Ameer Abdullah is a long shot to win the Heisman Trophy, but Nebraska can dream.

Actually, folks who still cherish that award might pull for Abdullah if they get to know his story.

It’s Week 5 of the season, the unofficial start of the Big Ten title chase, and if you’re a fan of this beaten-down conference looking for something to pull for beyond your own team, Abdullah could be your guy.

Consider the way he responded this week after moving into third place on Nebraska’s all-time rushing leaderboard, at 3,602 yards, behind Ahman Green (3,880) and Mike Rozier (4,780).

“People forget numbers,” Abdullah told the Omaha World-Herald. “What they don’t forget is personalities, what kind of impact that person had on the program, the school and the community.

“I want to be remembered as someone who catapulted this program to where we are now and above, being an influence on the guys who are going to lead this program into the future.”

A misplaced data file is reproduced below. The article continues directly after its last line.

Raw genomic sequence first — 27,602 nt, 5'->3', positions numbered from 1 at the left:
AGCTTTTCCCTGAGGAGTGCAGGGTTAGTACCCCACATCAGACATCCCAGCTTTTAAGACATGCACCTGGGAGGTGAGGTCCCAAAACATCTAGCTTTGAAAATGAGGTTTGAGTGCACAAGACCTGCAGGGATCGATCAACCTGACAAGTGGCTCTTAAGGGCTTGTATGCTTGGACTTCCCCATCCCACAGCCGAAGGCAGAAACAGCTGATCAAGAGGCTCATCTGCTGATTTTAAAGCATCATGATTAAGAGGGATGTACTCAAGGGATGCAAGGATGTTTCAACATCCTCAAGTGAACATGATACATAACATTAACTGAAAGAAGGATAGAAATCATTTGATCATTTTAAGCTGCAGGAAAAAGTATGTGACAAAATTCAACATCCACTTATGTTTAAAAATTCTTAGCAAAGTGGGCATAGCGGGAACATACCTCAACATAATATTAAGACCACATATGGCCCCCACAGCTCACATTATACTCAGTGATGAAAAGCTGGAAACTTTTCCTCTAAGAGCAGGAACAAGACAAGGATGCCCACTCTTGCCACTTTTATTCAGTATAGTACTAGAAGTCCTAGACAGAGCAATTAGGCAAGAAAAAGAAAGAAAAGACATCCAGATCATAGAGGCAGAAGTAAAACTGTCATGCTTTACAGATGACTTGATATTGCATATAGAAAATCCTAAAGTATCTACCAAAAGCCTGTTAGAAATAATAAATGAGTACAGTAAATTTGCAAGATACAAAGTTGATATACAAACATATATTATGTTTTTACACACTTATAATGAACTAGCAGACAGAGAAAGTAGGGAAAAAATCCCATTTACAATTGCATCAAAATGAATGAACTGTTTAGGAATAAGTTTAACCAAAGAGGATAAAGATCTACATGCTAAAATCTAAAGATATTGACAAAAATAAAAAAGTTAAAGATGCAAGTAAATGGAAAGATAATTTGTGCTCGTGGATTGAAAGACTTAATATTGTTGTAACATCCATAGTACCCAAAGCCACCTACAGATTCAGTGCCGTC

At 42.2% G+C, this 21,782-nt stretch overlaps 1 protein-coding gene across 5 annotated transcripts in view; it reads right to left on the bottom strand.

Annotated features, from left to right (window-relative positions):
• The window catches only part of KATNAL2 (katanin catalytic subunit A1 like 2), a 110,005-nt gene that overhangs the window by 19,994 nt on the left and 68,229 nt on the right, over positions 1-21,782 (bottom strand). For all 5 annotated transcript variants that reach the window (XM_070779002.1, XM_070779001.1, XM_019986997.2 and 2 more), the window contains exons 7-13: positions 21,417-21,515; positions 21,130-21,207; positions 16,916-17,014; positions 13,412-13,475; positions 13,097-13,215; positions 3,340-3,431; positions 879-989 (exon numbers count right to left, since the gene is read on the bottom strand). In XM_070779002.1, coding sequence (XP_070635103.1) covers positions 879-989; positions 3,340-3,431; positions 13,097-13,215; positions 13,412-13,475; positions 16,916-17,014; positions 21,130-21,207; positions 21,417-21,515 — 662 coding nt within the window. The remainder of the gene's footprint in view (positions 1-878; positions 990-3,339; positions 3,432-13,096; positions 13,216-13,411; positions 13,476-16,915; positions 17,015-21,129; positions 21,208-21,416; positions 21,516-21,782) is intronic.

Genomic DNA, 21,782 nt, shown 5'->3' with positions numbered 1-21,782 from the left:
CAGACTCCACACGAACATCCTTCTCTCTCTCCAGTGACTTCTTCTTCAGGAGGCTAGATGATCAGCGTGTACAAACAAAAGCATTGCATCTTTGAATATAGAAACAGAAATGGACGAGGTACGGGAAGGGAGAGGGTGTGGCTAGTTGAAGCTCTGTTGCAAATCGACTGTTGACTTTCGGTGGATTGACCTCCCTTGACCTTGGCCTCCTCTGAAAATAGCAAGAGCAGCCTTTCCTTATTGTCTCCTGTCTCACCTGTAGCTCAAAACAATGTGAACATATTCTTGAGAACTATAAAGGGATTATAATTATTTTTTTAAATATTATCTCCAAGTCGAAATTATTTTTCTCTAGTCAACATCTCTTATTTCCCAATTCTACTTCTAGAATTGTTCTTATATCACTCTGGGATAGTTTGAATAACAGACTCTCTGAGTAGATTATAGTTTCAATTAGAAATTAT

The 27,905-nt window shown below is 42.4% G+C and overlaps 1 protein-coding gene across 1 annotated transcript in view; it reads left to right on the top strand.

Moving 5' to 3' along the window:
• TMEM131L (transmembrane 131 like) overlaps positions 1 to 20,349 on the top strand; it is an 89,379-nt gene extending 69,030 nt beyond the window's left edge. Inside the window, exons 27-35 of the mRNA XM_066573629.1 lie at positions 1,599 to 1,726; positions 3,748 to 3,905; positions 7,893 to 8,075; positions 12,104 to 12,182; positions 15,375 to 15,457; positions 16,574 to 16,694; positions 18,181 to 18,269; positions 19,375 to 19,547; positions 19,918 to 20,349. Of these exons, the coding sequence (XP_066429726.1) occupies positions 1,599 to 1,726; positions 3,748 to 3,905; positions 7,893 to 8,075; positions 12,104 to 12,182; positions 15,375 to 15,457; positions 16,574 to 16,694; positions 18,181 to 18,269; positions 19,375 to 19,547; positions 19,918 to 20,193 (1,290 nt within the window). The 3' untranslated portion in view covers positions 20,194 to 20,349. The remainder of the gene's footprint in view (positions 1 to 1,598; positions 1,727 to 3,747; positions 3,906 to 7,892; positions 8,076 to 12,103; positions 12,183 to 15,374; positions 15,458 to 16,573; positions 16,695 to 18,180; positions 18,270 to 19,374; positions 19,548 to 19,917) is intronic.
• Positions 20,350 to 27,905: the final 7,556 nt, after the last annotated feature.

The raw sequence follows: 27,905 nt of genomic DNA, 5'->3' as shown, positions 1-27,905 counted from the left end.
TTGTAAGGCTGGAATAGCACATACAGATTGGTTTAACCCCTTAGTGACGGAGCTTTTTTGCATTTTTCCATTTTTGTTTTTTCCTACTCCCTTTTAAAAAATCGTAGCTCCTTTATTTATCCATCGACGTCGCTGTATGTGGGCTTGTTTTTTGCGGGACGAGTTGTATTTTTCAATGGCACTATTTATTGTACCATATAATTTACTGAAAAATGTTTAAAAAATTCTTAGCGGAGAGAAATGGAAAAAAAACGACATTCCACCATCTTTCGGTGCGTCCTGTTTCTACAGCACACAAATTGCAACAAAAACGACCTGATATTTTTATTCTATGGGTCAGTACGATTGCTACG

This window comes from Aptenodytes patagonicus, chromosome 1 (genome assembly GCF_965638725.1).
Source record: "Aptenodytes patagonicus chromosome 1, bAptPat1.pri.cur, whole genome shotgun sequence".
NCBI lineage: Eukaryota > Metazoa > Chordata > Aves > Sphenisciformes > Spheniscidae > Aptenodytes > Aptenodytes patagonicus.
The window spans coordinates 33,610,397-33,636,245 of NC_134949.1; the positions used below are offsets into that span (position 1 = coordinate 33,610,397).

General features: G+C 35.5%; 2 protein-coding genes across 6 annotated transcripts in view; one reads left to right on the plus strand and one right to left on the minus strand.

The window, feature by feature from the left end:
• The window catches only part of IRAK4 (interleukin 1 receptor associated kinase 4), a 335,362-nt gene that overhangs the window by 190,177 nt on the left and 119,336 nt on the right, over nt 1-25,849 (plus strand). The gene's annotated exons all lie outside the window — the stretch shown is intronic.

Abdullah hails from Homewood, Ala. Listed generously on the roster at 5-9, the senior tailback grew up hoping to play for Auburn, but the Tigers were among the teams that wanted him to play cornerback.

So he took his dream to Nebraska, where he blossomed into one of the Big Ten’s top players in 2012. He turned down a chance to enter the NFL draft this year, knowing he can become the ninth of nine children in his family to earn his college degree.

At this year’s Big Ten’s Kickoff Luncheon in Chicago, Abdullah delivered the keynote speech, inspiring everyone inside the packed ballroom.

He showed the courage this week to publicly rebuke Jameis Winston, the reigning Heisman Trophy winner who keeps getting headlines for the wrong reasons. Abdullah and Winston both grew up in the Birmingham, Ala., area and trained together at the same gym.

“It’s kind of hard for me to understand what’s going on with him right now, but from a general standpoint it’s the maturity level,” Abdullah said. “Think before you act. Understand the bigger picture. Everything that you do, say or how you present yourself can have dire consequences. That’s something I feel like he definitely needs to assess more.”